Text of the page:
Trampling Out the Vintage:  Independence Day on Algonquin

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On the descent from Algonquin Peak, the pastures of John Brown’s Farm in the distance, center left.

The turn-off from New York State Route 86 towards the parking lot at the northern entrance to the Adirondacks High Peaks Wilderness comes in the town of North Elba just past John Browns’ farm. The site was declared a National Historic Landmark a quarter century ago.

Brown moved to the Adirondacks in 1849. His farmstead is said to be the highest arable land in New York State with stunning views southwest to Mt. Marcy and Algonquin Peak and the other summits of the region.

The first known ascent of Mt. Marcy had been made by a group of New York State geologists a dozen years before Brown’s arrival. These explorers’ guide was Charles Fenno Hoffman, who famously wrote of the view, “It makes a man feel what it is to have all creation placed beneath his feet.” The expedition was made in August, yet Hoffman noted patches of ice at the summit. To find any late-summer Adirondack ice these days you have to venture inside to the Olympic Center arena in nearby Lake Placid.

Brown never climbed Mt. Marcy. He was too busy teaching farming to African Americans when he wasn’t battling slavery in Kansas and elsewhere. God’s creation wasn’t to be surveyed from above, but battled for down below.

After raids in Missouri and recruitment efforts ranging from the Great Plains to Ontario, Canada, Brown visited his family one last time in North Elba in June of 1859. He then geared up not for a ramble through the High Peaks but for the attack on the United States Arsenal in Harper’s Ferry, Virginia, which he led four months later. John Brown’s body returned in a coffin for burial on his North Elba farm in December of that year. It lies there to this day.

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Tombstone of John Brown (and his grandfather) in North Elba, New York.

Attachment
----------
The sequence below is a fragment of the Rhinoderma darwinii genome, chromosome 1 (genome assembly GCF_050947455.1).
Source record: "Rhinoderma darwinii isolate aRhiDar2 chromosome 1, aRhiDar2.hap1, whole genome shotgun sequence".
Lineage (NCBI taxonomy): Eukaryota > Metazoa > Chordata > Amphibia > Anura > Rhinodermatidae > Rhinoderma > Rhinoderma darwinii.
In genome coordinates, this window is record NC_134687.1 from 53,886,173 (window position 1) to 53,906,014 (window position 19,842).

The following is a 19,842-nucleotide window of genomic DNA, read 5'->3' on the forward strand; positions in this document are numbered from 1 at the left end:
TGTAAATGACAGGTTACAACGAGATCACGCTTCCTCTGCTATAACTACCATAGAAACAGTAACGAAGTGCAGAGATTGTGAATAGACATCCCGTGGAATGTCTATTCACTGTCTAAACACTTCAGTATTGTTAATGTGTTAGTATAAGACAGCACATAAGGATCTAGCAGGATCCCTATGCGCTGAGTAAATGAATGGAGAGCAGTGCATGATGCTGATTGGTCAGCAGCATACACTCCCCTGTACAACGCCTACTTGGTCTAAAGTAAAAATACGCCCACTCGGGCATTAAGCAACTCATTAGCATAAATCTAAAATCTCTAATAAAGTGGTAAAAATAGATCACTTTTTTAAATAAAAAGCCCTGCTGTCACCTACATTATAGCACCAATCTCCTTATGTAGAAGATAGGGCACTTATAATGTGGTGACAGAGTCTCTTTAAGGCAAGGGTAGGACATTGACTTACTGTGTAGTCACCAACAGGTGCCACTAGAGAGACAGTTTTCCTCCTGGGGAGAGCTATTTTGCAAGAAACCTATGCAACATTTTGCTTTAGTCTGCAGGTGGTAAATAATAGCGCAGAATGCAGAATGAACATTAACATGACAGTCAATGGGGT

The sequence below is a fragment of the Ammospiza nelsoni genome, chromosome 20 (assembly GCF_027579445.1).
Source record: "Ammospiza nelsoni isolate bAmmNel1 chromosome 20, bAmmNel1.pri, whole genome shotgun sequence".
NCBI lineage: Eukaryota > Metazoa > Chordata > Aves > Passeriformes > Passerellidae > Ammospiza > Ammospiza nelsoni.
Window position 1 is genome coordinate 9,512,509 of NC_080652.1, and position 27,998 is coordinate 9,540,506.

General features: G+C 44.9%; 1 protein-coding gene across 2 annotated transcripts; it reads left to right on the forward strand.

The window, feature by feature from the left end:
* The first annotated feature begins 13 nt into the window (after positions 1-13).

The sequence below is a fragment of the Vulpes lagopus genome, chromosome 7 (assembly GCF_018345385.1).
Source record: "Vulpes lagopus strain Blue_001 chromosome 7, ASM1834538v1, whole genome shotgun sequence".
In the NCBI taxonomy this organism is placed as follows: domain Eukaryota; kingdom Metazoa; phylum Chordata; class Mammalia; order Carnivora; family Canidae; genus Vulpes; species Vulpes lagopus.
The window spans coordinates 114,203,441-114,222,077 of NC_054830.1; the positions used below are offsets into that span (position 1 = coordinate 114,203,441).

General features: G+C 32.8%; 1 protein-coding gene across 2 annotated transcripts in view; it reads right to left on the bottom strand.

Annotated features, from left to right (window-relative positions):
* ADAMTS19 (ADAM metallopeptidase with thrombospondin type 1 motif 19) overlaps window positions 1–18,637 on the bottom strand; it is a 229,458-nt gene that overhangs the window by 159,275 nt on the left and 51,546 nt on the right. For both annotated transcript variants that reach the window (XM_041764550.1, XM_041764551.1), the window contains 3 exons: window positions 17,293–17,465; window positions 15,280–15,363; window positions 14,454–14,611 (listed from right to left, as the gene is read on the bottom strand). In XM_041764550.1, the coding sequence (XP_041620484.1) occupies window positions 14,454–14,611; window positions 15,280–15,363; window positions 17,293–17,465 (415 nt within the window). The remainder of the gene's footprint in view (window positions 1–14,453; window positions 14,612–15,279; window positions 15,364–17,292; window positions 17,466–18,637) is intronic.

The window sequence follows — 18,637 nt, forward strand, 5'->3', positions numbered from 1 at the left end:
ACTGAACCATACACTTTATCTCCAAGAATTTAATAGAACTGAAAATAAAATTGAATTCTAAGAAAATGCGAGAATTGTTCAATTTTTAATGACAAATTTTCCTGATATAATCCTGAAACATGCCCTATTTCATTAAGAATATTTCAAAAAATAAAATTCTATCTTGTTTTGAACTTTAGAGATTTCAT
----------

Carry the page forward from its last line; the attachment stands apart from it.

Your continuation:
After we’d driven by the Brown farm and turned from Route 86 onto the road to the trailhead, my daughter had to pull off to the shoulder and send some texts. She was trying to pay the rent for a room she’d taken in an apartment in Somerville, Massachusetts, which she would be heading to after the hike. I got out of the car and walked down the road a way, looking back at the red car and beyond it to the ski jumping towers built for the 1980 Olympics rising directly behind.

As I watched this eldest of our daughters sitting in the rusty Honda Fit, head down, thumbing at her phone, I thought of kinds of launching: the flight into the air with only two skis strapped to the feet; the move to a new home and new job in an uncertain world; the attack on the armory in Harper’s Ferry and on slavery itself. Courage: how to rate it? 70 meters? 90 meters? Immeasurable?

I turned from the manmade structures of sport and looked south at the rounded peaks of the Adirondacks: Algonquin and to its east, Mt. Marcy, the two highest mountains in New York, both just above 5,000 feet. They glowered greenly under the low evening sky, hunched against the smoke from the Canadian wildfires. The smoke made everything look threatening, malevolent. The weather forecast had been for plenty of rain and even thunderstorms. I’d been in favor of scrubbing the outing, but that daughter rallied her dad: “It’s the Adirondacks: a little rain won’t keep us away!”

I have seen Him in the watch-fires of a hundred circling camps,
They have builded Him an altar in the evening dews and damps;
I can read His righteous sentence by the dim and flaring lamps:
His day is marching on.

She finished her business and we drove on to the trailhead. Time to march.

After a short twilight hike of a couple miles we arrived at Marcy Dam, a wooden barrier on the Marcy Creek built by the Conservation Corps in the Depression and dismantled nearly a decade ago. There are several lean-tos near the remnants of the dam through which the creek now rushes unhindered. We met the young ranger as he headed back to the lodge. He told us that the lean-tos were occupied unless we wanted “to jam into one” closer to the water.